Thirty years with Andrew Feldmár: Learning to live after all
Celebrating the launch of Andrew Feldmár’s Credo: R.D. Laing and Radical Psychotherapy
If this book is Andrew’s creed, his confession of belief, then I am here to testify and bear witness, offer some kind of proof: proof of life, of concept. Proof of the pudding. I first met Andrew Feldmár in the mid-1990s, when I was in pieces, at my wits’ end…
The Housekeeper’s Tale
International Solidarity in Apartheid South Africa
North American Levinas Society
“Solidarity and Community”
29 July 2021
Need I remind anyone again / that armed struggle is an act of love? (Keorapetse Willie Kgositsile)
In 1987, my husband Rob and I were recruited in Canada to move to Johannesburg to run a safe house for underground leaders of the anti-apartheid struggle. We did so until 1990, when the operation was discovered by the regime and we fled back to Vancouver.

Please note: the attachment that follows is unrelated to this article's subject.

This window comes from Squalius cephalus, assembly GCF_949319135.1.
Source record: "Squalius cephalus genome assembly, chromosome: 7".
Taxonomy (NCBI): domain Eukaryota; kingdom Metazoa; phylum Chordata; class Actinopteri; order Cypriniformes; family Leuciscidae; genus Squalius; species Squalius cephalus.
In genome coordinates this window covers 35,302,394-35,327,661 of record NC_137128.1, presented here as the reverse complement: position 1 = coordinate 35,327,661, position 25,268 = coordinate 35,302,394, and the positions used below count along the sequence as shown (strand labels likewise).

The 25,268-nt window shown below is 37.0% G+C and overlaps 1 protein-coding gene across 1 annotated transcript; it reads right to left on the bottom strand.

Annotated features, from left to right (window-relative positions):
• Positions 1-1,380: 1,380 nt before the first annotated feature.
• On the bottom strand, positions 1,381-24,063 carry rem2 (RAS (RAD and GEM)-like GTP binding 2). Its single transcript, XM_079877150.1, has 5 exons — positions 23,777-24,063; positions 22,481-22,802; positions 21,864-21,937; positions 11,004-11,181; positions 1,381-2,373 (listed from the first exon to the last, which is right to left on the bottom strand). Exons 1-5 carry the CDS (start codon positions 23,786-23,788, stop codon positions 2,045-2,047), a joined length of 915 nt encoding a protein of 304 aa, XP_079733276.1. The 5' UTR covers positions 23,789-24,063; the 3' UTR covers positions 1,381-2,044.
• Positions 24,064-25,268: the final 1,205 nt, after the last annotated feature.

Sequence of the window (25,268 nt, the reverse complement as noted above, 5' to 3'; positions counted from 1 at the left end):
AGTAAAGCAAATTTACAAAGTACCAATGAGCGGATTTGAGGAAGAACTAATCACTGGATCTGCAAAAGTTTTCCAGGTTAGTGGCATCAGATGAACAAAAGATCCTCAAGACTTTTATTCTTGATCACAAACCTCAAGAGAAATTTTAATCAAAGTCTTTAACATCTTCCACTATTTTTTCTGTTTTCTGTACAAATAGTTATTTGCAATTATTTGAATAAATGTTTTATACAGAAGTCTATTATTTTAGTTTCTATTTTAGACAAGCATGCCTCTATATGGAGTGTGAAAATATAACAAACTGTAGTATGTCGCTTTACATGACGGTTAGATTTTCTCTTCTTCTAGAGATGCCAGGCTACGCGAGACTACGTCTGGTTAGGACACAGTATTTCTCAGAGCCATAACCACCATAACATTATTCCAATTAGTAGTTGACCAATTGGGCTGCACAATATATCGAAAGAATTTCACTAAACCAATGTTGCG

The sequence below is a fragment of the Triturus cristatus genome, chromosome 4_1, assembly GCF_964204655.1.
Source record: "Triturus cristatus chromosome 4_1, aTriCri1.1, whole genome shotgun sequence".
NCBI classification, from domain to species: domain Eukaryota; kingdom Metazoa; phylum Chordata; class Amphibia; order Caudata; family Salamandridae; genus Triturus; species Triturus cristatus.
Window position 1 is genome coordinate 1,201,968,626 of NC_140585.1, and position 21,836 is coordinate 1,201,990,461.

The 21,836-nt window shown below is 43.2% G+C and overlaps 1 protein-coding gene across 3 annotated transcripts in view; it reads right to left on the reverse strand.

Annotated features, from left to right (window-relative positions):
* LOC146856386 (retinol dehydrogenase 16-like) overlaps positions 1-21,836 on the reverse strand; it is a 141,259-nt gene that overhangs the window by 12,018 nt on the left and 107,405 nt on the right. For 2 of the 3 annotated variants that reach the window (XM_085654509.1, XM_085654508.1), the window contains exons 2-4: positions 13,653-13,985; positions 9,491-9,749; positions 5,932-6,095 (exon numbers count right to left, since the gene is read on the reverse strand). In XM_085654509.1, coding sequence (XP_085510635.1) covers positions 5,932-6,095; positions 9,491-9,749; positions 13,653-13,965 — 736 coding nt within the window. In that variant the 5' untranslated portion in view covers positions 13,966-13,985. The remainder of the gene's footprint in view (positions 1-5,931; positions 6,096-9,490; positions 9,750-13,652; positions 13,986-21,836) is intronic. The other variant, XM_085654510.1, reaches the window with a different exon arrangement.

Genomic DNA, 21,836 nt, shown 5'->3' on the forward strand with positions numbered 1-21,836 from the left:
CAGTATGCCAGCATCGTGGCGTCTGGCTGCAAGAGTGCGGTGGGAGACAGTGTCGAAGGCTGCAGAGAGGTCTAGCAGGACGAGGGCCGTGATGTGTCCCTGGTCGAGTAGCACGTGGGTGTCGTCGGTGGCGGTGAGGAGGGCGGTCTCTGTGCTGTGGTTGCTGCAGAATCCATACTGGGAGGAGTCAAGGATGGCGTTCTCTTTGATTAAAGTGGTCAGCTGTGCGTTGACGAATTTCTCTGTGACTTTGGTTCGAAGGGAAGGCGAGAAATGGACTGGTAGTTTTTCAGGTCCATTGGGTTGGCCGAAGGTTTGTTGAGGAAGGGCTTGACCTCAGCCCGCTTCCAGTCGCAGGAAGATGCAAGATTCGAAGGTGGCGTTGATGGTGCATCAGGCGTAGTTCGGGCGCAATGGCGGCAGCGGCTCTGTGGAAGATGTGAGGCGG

Those years raised profound and troubling questions for me. However, it was only in the philosophy of Emmanuel Levinas that I eventually found a way to properly frame and understand my experience of violence and armed resistance, of one’s infinite responsibility before the suffering of others, of solidarity and justice.
I wrote “The Housekeeper’s Tale” for a 2016 conference on the Politics of Armed Struggle in Southern Africa. More literary than scholarly, it sets out several lessons from the School of Underground. What does it mean to go to war? What does it mean to love your enemies? What does violence mean? What peace will come?
Philosophical counselling: The ethics and politics of life
An interview by Ran Lahav
13th International Conference on Philosophical Practice
Belgrade, August 2014